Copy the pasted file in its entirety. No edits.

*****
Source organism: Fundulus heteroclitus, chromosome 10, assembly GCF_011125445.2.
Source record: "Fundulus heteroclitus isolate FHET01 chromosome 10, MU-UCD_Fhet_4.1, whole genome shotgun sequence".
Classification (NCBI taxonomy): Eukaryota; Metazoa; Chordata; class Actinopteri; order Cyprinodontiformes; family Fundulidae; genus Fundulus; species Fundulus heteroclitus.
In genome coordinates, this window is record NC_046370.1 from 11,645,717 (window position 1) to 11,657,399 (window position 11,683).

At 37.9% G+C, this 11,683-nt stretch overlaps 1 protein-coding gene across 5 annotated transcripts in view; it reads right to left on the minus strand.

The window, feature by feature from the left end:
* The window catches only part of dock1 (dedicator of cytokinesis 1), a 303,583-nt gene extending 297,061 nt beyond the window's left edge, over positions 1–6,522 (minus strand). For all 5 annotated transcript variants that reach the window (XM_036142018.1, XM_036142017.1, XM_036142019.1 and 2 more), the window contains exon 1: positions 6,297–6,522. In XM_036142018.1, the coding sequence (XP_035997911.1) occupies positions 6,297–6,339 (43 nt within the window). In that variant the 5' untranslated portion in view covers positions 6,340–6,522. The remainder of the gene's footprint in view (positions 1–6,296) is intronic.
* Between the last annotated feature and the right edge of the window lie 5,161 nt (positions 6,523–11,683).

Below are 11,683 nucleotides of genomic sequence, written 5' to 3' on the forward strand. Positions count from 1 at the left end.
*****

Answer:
Source organism: Fundulus heteroclitus, chromosome 10, assembly GCF_011125445.2.
Source record: "Fundulus heteroclitus isolate FHET01 chromosome 10, MU-UCD_Fhet_4.1, whole genome shotgun sequence".
Classification (NCBI taxonomy): Eukaryota; Metazoa; Chordata; class Actinopteri; order Cyprinodontiformes; family Fundulidae; genus Fundulus; species Fundulus heteroclitus.
In genome coordinates, this window is record NC_046370.1 from 11,645,717 (window position 1) to 11,657,399 (window position 11,683).

At 37.9% G+C, this 11,683-nt stretch overlaps 1 protein-coding gene across 5 annotated transcripts in view; it reads right to left on the minus strand.

The window, feature by feature from the left end:
* The window catches only part of dock1 (dedicator of cytokinesis 1), a 303,583-nt gene extending 297,061 nt beyond the window's left edge, over positions 1–6,522 (minus strand). For all 5 annotated transcript variants that reach the window (XM_036142018.1, XM_036142017.1, XM_036142019.1 and 2 more), the window contains exon 1: positions 6,297–6,522. In XM_036142018.1, the coding sequence (XP_035997911.1) occupies positions 6,297–6,339 (43 nt within the window). In that variant the 5' untranslated portion in view covers positions 6,340–6,522. The remainder of the gene's footprint in view (positions 1–6,296) is intronic.
* Between the last annotated feature and the right edge of the window lie 5,161 nt (positions 6,523–11,683).

Below are 11,683 nucleotides of genomic sequence, written 5' to 3' on the forward strand. Positions count from 1 at the left end.